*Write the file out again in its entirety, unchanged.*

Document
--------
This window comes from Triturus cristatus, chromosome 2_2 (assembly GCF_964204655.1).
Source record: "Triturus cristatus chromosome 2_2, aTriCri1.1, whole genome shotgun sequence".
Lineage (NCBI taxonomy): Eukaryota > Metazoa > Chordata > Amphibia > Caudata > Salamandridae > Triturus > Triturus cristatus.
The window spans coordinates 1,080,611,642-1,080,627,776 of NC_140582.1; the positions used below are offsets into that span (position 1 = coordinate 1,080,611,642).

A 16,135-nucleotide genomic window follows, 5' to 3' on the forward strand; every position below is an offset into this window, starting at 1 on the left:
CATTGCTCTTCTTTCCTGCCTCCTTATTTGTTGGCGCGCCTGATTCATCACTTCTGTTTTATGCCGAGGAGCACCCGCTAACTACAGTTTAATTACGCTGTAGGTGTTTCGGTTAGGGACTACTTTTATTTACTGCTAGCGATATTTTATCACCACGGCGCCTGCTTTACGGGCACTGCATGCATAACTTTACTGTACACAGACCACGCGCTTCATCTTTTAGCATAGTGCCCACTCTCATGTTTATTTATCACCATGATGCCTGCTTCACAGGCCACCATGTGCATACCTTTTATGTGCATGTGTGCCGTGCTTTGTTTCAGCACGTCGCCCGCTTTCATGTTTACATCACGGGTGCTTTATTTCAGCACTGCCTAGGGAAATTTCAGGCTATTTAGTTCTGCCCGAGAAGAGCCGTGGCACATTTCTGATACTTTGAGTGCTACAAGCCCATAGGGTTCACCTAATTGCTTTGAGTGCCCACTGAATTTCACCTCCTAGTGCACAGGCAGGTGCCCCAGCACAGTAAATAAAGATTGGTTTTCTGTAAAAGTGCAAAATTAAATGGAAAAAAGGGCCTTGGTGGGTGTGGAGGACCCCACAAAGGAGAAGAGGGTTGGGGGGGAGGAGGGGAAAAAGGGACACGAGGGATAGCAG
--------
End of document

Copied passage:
This window comes from Triturus cristatus, chromosome 2_2 (assembly GCF_964204655.1).
Source record: "Triturus cristatus chromosome 2_2, aTriCri1.1, whole genome shotgun sequence".
Lineage (NCBI taxonomy): Eukaryota > Metazoa > Chordata > Amphibia > Caudata > Salamandridae > Triturus > Triturus cristatus.
The window spans coordinates 1,080,611,642-1,080,627,776 of NC_140582.1; the positions used below are offsets into that span (position 1 = coordinate 1,080,611,642).

A 16,135-nucleotide genomic window follows, 5' to 3' on the forward strand; every position below is an offset into this window, starting at 1 on the left:
CATTGCTCTTCTTTCCTGCCTCCTTATTTGTTGGCGCGCCTGATTCATCACTTCTGTTTTATGCCGAGGAGCACCCGCTAACTACAGTTTAATTACGCTGTAGGTGTTTCGGTTAGGGACTACTTTTATTTACTGCTAGCGATATTTTATCACCACGGCGCCTGCTTTACGGGCACTGCATGCATAACTTTACTGTACACAGACCACGCGCTTCATCTTTTAGCATAGTGCCCACTCTCATGTTTATTTATCACCATGATGCCTGCTTCACAGGCCACCATGTGCATACCTTTTATGTGCATGTGTGCCGTGCTTTGTTTCAGCACGTCGCCCGCTTTCATGTTTACATCACGGGTGCTTTATTTCAGCACTGCCTAGGGAAATTTCAGGCTATTTAGTTCTGCCCGAGAAGAGCCGTGGCACATTTCTGATACTTTGAGTGCTACAAGCCCATAGGGTTCACCTAATTGCTTTGAGTGCCCACTGAATTTCACCTCCTAGTGCACAGGCAGGTGCCCCAGCACAGTAAATAAAGATTGGTTTTCTGTAAAAGTGCAAAATTAAATGGAAAAAAGGGCCTTGGTGGGTGTGGAGGACCCCACAAAGGAGAAGAGGGTTGGGGGGGAGGAGGGGAAAAAGGGACACGAGGGATAGCAG